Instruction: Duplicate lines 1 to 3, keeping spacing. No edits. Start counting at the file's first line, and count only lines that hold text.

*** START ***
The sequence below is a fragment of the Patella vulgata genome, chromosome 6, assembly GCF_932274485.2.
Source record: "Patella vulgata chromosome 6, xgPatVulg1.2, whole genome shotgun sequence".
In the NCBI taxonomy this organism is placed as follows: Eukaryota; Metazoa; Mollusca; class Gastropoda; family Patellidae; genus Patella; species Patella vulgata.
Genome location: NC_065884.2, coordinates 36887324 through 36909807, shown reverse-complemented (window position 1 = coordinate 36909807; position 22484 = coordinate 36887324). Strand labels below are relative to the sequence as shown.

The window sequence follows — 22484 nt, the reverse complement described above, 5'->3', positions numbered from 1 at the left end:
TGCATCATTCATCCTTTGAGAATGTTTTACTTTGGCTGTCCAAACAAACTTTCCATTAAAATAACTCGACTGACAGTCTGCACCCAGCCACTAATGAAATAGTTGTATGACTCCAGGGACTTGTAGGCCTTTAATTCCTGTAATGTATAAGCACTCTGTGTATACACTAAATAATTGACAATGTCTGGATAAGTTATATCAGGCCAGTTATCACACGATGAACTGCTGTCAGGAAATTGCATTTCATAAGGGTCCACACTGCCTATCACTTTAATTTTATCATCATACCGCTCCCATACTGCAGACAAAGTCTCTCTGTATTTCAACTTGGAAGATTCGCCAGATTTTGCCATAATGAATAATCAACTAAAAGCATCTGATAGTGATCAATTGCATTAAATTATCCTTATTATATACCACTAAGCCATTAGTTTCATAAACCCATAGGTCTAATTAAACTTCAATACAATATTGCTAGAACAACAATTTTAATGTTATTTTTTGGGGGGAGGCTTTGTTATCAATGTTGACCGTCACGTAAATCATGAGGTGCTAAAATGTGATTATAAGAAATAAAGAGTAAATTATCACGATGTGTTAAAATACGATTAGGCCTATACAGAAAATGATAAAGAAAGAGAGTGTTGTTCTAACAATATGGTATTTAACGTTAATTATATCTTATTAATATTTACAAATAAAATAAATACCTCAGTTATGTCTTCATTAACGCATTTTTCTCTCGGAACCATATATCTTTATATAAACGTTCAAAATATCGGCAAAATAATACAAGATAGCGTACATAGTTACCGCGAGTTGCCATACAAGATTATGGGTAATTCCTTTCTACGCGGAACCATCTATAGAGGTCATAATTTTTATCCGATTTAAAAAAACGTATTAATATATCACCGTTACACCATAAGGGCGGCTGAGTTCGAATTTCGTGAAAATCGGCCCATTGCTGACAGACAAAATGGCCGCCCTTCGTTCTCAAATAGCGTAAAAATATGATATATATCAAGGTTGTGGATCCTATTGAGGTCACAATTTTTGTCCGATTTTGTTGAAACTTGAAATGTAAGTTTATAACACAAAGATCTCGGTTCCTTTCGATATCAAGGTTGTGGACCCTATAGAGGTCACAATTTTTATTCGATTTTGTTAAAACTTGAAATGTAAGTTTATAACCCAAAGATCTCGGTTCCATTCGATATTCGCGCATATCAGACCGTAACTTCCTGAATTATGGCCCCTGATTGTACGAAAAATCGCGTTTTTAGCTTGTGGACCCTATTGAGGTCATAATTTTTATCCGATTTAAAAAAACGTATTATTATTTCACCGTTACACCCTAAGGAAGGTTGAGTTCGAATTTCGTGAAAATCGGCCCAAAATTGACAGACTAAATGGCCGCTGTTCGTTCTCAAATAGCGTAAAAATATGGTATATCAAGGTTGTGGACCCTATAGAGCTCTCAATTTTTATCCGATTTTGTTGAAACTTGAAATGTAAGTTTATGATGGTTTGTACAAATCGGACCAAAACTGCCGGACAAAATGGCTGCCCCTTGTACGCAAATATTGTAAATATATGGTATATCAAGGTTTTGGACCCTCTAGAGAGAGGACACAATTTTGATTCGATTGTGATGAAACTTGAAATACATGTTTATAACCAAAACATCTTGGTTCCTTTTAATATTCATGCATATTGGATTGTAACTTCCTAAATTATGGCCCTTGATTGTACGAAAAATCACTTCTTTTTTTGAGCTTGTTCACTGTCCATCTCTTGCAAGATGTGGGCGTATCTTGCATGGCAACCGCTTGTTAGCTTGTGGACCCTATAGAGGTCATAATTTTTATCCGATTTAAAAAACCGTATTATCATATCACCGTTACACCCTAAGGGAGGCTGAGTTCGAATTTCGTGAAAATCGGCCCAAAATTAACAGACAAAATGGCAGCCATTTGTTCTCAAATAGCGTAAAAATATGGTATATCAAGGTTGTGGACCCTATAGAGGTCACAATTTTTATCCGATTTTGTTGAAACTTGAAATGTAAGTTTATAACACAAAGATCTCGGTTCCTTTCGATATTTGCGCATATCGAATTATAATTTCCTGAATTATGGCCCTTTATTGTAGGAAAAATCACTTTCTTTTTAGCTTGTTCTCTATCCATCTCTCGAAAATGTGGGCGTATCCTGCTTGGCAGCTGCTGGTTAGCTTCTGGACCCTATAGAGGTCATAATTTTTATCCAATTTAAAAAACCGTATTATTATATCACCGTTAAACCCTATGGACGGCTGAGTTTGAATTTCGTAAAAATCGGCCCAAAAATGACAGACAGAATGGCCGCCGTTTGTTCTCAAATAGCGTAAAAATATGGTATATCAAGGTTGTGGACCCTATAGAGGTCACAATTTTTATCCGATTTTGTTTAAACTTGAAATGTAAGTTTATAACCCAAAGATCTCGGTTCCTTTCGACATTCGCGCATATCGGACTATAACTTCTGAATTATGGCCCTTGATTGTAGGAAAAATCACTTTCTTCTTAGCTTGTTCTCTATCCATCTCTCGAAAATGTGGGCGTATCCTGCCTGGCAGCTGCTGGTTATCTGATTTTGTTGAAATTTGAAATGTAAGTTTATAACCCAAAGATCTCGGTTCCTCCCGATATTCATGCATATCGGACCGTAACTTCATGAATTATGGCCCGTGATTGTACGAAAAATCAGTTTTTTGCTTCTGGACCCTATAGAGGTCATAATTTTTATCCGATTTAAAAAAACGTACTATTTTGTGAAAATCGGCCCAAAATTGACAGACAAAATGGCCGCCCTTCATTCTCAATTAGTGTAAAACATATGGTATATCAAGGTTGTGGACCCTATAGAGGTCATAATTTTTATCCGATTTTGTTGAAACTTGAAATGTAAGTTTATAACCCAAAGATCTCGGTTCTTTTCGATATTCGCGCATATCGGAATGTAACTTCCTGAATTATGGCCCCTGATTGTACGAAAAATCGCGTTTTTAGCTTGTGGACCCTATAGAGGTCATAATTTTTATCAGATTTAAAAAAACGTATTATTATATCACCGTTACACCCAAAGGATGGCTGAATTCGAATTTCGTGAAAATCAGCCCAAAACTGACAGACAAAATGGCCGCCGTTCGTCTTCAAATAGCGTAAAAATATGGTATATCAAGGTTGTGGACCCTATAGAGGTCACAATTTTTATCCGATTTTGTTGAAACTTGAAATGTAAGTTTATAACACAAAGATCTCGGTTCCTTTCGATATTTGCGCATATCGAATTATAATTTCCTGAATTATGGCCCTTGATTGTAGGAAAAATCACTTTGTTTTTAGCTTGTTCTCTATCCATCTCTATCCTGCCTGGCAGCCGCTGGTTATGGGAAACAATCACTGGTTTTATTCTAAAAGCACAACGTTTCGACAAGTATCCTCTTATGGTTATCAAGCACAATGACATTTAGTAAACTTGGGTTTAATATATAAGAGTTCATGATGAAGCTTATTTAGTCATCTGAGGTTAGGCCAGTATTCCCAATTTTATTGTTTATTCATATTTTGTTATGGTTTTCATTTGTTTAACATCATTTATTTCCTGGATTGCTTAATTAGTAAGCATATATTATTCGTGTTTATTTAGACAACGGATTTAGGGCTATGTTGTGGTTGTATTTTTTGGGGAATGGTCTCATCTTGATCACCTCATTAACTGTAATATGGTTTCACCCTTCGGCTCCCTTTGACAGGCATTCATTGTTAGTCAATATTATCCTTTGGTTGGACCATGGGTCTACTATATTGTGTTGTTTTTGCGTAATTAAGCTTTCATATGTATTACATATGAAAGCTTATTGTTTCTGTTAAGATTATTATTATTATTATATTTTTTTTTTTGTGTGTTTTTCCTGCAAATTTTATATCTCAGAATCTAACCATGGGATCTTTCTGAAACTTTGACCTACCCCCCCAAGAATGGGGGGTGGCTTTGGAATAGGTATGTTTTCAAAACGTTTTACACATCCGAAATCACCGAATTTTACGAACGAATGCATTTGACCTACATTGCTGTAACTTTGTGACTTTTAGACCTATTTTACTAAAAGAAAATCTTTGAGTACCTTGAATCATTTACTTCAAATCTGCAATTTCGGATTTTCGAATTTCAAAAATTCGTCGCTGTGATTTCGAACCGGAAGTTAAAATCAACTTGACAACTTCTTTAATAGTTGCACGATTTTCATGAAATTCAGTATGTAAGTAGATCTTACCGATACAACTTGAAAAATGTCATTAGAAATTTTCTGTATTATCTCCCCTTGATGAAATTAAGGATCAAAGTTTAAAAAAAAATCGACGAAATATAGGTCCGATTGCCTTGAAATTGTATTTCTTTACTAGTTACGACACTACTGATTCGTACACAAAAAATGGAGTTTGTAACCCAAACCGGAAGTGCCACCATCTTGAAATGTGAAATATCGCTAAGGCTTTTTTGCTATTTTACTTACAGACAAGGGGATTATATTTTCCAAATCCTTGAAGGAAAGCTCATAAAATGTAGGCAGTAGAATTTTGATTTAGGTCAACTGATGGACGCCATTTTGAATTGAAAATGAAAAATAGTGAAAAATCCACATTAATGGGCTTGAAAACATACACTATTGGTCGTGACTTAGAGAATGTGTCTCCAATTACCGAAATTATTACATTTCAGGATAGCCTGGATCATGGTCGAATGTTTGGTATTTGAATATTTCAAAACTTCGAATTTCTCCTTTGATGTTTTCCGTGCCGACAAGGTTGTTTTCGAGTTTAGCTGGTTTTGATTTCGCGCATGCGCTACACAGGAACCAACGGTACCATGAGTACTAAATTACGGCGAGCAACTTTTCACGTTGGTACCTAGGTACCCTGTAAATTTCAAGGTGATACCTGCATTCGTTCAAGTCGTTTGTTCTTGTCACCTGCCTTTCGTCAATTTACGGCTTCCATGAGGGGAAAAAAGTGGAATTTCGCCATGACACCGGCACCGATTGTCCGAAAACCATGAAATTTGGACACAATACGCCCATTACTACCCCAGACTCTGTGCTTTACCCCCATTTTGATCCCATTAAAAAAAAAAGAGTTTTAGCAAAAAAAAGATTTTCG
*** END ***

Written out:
The sequence below is a fragment of the Patella vulgata genome, chromosome 6, assembly GCF_932274485.2.
Source record: "Patella vulgata chromosome 6, xgPatVulg1.2, whole genome shotgun sequence".
In the NCBI taxonomy this organism is placed as follows: Eukaryota; Metazoa; Mollusca; class Gastropoda; family Patellidae; genus Patella; species Patella vulgata.